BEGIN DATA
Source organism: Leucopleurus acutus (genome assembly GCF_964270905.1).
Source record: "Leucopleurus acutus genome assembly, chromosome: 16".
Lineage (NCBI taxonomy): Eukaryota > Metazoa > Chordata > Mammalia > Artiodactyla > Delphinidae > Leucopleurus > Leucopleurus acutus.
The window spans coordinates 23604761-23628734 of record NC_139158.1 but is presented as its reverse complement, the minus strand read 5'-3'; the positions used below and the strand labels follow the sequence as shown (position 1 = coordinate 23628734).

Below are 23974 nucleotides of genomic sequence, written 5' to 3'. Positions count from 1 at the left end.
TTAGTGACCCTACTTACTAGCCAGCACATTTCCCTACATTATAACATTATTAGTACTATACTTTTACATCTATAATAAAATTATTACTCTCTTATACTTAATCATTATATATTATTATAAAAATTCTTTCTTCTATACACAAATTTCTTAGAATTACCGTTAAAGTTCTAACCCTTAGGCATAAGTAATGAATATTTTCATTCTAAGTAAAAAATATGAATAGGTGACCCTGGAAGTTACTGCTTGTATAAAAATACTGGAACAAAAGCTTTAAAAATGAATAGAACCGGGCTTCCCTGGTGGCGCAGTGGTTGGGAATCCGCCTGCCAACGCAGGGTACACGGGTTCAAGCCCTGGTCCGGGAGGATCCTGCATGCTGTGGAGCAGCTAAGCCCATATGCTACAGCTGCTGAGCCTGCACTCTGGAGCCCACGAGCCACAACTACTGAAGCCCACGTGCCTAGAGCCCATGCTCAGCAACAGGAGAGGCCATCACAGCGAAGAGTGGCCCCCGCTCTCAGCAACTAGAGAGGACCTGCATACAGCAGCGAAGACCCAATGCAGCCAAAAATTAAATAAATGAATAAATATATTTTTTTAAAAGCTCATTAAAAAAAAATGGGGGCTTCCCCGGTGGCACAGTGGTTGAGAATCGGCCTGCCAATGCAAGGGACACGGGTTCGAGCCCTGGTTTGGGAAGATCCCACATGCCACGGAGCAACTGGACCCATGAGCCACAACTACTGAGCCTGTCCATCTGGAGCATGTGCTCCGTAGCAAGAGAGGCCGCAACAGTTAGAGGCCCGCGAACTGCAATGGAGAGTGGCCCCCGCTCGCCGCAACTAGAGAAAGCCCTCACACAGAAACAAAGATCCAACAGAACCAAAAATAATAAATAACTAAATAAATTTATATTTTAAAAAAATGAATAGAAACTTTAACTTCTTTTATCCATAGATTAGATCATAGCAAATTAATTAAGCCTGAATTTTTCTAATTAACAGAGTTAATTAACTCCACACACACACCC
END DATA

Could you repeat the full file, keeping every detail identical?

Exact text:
Source organism: Leucopleurus acutus (genome assembly GCF_964270905.1).
Source record: "Leucopleurus acutus genome assembly, chromosome: 16".
Lineage (NCBI taxonomy): Eukaryota > Metazoa > Chordata > Mammalia > Artiodactyla > Delphinidae > Leucopleurus > Leucopleurus acutus.
The window spans coordinates 23604761-23628734 of record NC_139158.1 but is presented as its reverse complement, the minus strand read 5'-3'; the positions used below and the strand labels follow the sequence as shown (position 1 = coordinate 23628734).

Below are 23974 nucleotides of genomic sequence, written 5' to 3'. Positions count from 1 at the left end.
TTAGTGACCCTACTTACTAGCCAGCACATTTCCCTACATTATAACATTATTAGTACTATACTTTTACATCTATAATAAAATTATTACTCTCTTATACTTAATCATTATATATTATTATAAAAATTCTTTCTTCTATACACAAATTTCTTAGAATTACCGTTAAAGTTCTAACCCTTAGGCATAAGTAATGAATATTTTCATTCTAAGTAAAAAATATGAATAGGTGACCCTGGAAGTTACTGCTTGTATAAAAATACTGGAACAAAAGCTTTAAAAATGAATAGAACCGGGCTTCCCTGGTGGCGCAGTGGTTGGGAATCCGCCTGCCAACGCAGGGTACACGGGTTCAAGCCCTGGTCCGGGAGGATCCTGCATGCTGTGGAGCAGCTAAGCCCATATGCTACAGCTGCTGAGCCTGCACTCTGGAGCCCACGAGCCACAACTACTGAAGCCCACGTGCCTAGAGCCCATGCTCAGCAACAGGAGAGGCCATCACAGCGAAGAGTGGCCCCCGCTCTCAGCAACTAGAGAGGACCTGCATACAGCAGCGAAGACCCAATGCAGCCAAAAATTAAATAAATGAATAAATATATTTTTTTAAAAGCTCATTAAAAAAAAATGGGGGCTTCCCCGGTGGCACAGTGGTTGAGAATCGGCCTGCCAATGCAAGGGACACGGGTTCGAGCCCTGGTTTGGGAAGATCCCACATGCCACGGAGCAACTGGACCCATGAGCCACAACTACTGAGCCTGTCCATCTGGAGCATGTGCTCCGTAGCAAGAGAGGCCGCAACAGTTAGAGGCCCGCGAACTGCAATGGAGAGTGGCCCCCGCTCGCCGCAACTAGAGAAAGCCCTCACACAGAAACAAAGATCCAACAGAACCAAAAATAATAAATAACTAAATAAATTTATATTTTAAAAAAATGAATAGAAACTTTAACTTCTTTTATCCATAGATTAGATCATAGCAAATTAATTAAGCCTGAATTTTTCTAATTAACAGAGTTAATTAACTCCACACACACACCC